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People v. Cruz

Court of Appeals of Illinois, First District, Sixth Division

October 25, 2019

The PEOPLE of the State of Illinois, Plaintiff-Appellee,
Jose CRUZ, Defendant-Appellant.

         Appeal from the Circuit Court of Cook County. No. 16 CR 6375 Honorable James Karahalios, Judge, presiding.

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          James E. Chadd, Patricia Mysza, and Elizabeth A. Botti, of State Appellate Defender's Office, of Chicago, for appellant.

          Kimberly M. Foxx, State's Attorney, of Chicago ( Alan J. Spellberg, Noah Montague and Justin R. Erb, Assistant State's Attorneys, of counsel), for the People.

         JUSTICE HARRIS delivered the judgment of the court, with opinion. Justice Cunningham and Justice Connors concurred in the judgment and opinion.



         ¶ 1 Following a jury trial, defendant Jose Cruz was convicted of aggravated driving under the influence of alcohol (DUI) and driving while his license was revoked or suspended (DWR). He was sentenced to concurrent prison terms of 16 years for aggravated DUI and 6 years for DWR. Defendant now appeals, arguing that (1) he was denied a fair trial because the State's closing argument mentioned facts not in evidence, (2) his aggravated DUI sentence was excessive, (3) the trial court erred by imposing an extended term sentence for DWR, and (4) the case should be remanded to the circuit court so that he may challenge the imposition of certain fines and fees and the calculation of his per diem credit. We affirm defendant's conviction and sentence for aggravated DUI, reduce his sentence for DWR, and remand the matter so that defendant may file a motion raising his fines and fees arguments.

         ¶ 2 JURISDICTION

         ¶ 3 Defendant filed a motion to reconsider his sentence, which the trial court granted. Defendant was resentenced on April 3, 2017. He filed his notice of appeal that same day. Accordingly, this court has jurisdiction pursuant to article VI, section 6, of the Illinois Constitution (Ill. Const. 1970, art. VI, § 6) and Illinois Supreme Court Rule 603 (eff. Feb. 6, 2013) and Rule 606 (eff. Dec. 11, 2014), governing appeals from a final judgment of conviction in a criminal case entered below.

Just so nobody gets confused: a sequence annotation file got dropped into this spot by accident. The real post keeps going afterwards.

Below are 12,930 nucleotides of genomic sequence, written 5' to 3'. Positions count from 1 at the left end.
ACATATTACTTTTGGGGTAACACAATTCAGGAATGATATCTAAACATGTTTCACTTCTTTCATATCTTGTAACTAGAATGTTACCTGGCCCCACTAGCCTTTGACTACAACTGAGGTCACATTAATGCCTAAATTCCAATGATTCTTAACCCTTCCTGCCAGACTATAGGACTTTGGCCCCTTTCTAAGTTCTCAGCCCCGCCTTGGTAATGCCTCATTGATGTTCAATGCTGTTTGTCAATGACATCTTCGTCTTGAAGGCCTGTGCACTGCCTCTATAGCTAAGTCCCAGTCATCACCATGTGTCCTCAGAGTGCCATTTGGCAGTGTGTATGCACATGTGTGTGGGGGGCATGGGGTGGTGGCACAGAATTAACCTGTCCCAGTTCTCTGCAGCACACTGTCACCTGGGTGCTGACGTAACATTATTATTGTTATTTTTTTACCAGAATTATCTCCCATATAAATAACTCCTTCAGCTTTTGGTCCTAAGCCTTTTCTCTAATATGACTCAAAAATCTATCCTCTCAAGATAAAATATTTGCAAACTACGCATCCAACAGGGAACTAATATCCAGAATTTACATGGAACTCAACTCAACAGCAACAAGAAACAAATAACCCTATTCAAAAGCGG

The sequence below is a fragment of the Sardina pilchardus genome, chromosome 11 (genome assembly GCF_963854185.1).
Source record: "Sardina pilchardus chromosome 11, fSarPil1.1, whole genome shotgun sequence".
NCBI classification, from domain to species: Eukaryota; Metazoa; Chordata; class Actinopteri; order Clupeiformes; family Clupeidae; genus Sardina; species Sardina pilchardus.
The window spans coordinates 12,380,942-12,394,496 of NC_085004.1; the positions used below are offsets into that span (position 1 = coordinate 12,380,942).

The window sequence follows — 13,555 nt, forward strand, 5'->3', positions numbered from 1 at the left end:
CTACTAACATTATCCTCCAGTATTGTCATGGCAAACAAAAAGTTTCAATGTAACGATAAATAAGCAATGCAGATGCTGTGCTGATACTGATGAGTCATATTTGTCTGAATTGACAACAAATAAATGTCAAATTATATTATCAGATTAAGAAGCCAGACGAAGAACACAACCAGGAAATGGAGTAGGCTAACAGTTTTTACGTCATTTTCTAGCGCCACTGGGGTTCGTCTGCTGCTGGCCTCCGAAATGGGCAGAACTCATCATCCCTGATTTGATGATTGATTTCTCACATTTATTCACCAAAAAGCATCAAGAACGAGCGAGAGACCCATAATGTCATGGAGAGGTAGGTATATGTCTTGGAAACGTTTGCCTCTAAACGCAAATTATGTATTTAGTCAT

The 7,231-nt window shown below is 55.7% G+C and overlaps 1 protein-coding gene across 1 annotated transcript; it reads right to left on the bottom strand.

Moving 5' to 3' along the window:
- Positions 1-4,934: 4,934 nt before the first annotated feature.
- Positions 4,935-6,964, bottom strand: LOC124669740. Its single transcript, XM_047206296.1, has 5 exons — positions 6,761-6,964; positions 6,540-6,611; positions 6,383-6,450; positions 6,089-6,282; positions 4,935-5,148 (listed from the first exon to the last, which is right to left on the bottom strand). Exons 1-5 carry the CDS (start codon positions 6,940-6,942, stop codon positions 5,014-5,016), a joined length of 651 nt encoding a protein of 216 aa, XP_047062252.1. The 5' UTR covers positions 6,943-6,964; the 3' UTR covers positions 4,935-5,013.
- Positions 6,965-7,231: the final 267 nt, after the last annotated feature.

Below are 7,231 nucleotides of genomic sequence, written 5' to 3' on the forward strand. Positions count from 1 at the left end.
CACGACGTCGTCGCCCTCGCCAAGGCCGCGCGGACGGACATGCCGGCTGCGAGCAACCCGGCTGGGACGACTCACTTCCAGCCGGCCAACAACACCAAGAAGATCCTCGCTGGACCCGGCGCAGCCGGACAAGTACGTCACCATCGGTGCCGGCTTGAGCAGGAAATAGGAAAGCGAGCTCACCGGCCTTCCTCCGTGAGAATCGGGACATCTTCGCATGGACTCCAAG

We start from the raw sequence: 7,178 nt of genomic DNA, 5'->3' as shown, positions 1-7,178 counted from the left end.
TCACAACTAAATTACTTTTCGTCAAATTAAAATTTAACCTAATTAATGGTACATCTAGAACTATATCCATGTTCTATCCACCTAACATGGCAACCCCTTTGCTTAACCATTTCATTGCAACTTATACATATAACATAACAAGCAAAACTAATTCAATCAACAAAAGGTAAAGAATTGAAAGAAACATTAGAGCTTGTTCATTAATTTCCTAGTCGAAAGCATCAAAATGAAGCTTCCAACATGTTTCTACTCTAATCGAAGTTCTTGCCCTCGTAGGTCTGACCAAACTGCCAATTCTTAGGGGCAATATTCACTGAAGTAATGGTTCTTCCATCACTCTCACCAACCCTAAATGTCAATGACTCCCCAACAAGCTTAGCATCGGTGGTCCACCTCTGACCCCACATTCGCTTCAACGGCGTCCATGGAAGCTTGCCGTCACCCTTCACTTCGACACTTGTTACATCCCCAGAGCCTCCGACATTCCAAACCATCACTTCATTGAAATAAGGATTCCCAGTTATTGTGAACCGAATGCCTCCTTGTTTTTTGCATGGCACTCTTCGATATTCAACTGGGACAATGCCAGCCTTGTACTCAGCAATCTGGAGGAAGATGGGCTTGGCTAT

¶ 4 BACKGROUND

         ¶ 5 After a traffic stop in April 2016, defendant was charged by indictment with aggravated DUI (625 ILCS 5/11-501(a)(2) (West 2016)) and DWR ( id. § 6-303(a)). Based on previous convictions for similar offenses, the State sought to sentence defendant as a Class X offender for aggravated DUI and as a Class 4 offender for DWR.

         ¶ 6 Prior to trial, defendant agreed to participate in a plea discussion conference pursuant to Illinois Supreme Court

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Rule 402 (eff. July 1, 2012). The court admonished defendant on the nature and potential consequences of a Rule 402 conference, which, through a Spanish interpreter, defendant stated he understood. After the conference, which was conducted off the record, defense counsel informed the court that defendant claimed he had not understood the court's preconference admonishments because he did not receive his medication in jail that morning. Personally addressing the court, defendant then explained that he normally took sleeping pills at night and the antidepressant Zoloft in the morning but did not receive his Zoloft that morning because he left for court before the jail nurse arrived.

         ¶ 7 The court issued an order requesting defendant's medication records, which showed that defendant was prescribed to take acetaminophen twice a day and the antidepressant Mirtasapiner at night. The records also indicated that defendant had received all of his prescribed doses on the day of and the day preceding the Rule 402 conference. When confronted with the records, defendant apologized to the court and claimed that the jail staff sometimes dispensed his medications incorrectly. The court stated for the record that defendant addressed the court in "perfect" English and that the Spanish interpreter was "absolutely not needed." However, defendant continued to use an interpreter throughout the proceedings.

         ¶ 8 The State next filed a motion in limine requesting the court to take judicial notice of and instruct the jury on section 1286.40 of Title 20 of the Illinois Administrative Code (20 Ill. Adm. Code 1286.40 (2015)), which explains that the concentration of alcohol in a person's blood serum should be divided by 1.18 to calculate that person's whole blood alcohol concentration (BAC). Defense counsel objected, arguing that the State should be required to have an expert witness testify to the calculation because it was "not something that the average individual knows and could calculate properly."[1] The court granted the State's motion over the objection.